The following is an excerpt from Kyle Chayka | July 7, 2016 | Bloomberg.com |
Douglas Jardine, the 36-year-old co-founder of Airdna, a company in Los Angeles that tracks data on Airbnb reservations, got accustomed to a skin-care regimen after moving to South Korea in 2010. “South Korean society is looks-obsessed, and it’s much more accepted for men to use products there,” he says. But when Jardine returned to the U.S. in 2013, he says he found the wide-ranging product lines of upmarket brands “bewildering.”
So Jardine was relieved to find Mavericks, a new company in Silicon Valley promising to optimize skin care with ruthless efficiency. Like Soylent, Bulletproof Coffee, and CrossFit, Mavericks plays to the modern cult of techno-utility. There are only three products: a cleanser named Wash; a moisturizer, Rebuild; and a sunblock, Protect. They’re packaged in minimalist, all-black pump bottles, each with an “objective.” (Wash’s objective is, not shockingly, to “remove excess dirt, oil, and dead skin cells.”) Tech bros such as Jardine are the target customer. “This three-step process appealed to me,” he says. “Maybe it’s partially due to my engineer mentality.”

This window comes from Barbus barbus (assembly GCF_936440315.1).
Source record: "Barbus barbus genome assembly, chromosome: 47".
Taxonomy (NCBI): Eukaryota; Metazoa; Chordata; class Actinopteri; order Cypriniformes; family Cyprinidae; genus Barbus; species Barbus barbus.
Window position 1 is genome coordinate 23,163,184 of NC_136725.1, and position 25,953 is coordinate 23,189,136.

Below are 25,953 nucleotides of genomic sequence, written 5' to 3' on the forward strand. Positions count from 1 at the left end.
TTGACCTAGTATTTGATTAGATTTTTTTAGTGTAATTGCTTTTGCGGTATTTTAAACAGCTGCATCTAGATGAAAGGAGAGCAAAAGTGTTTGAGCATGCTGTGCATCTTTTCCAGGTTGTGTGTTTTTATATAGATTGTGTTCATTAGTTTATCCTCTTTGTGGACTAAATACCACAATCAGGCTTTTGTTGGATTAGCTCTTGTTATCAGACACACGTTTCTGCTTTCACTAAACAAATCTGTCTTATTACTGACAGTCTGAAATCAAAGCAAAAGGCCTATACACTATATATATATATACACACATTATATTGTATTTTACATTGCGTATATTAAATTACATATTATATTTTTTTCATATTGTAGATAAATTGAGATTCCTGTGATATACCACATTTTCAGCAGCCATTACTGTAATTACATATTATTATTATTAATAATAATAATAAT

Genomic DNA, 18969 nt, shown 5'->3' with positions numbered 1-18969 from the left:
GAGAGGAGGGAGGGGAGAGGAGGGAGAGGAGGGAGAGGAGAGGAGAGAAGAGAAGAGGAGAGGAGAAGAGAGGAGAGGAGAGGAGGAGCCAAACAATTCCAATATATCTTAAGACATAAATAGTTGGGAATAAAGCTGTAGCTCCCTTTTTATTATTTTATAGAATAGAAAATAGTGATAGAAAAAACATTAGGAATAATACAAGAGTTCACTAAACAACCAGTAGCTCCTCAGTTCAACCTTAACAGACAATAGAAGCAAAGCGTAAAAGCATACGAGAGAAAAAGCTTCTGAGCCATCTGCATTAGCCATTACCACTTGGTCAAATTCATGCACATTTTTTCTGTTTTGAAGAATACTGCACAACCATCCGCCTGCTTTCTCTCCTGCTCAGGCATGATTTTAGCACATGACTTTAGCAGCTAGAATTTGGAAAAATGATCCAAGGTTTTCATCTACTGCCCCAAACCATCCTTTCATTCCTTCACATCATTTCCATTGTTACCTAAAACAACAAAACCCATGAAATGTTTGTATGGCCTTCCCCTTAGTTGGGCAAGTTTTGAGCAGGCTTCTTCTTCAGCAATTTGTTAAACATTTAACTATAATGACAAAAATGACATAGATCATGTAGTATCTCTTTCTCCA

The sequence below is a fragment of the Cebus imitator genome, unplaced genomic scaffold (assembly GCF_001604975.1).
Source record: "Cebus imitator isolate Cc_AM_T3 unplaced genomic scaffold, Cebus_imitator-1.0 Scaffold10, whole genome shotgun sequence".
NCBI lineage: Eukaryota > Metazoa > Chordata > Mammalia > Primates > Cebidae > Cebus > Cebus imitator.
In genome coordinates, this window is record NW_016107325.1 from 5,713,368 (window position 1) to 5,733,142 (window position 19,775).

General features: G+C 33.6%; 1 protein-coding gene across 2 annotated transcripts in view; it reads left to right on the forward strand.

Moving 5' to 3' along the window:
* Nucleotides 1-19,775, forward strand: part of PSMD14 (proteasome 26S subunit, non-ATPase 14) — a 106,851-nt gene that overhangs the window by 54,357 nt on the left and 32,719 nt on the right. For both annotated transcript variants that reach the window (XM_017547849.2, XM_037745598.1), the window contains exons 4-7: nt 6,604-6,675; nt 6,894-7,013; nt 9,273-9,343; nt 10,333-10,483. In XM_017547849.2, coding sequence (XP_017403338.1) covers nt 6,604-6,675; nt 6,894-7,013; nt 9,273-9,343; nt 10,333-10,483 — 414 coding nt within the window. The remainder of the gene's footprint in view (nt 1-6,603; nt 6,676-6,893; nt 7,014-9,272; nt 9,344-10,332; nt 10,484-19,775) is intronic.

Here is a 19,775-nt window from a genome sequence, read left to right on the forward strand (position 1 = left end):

Mavericks founder Brad Yim was a onetime tech bro, too. The former software engineer jumped ship from a failing company in the dot-com bust of the late ’90s, then went to graduate school at MIT and the Wharton School before spending a dozen years in finance. As happens when you’re in finance that long, by 2013 he noticed circles under his eyes and the beginnings of a forehead crease. He wanted to take better care of himself but wasn’t sure how. “In the age of the selfie, how you look is kind of important,” says Yim, 40, whose skin has a dewy sheen.
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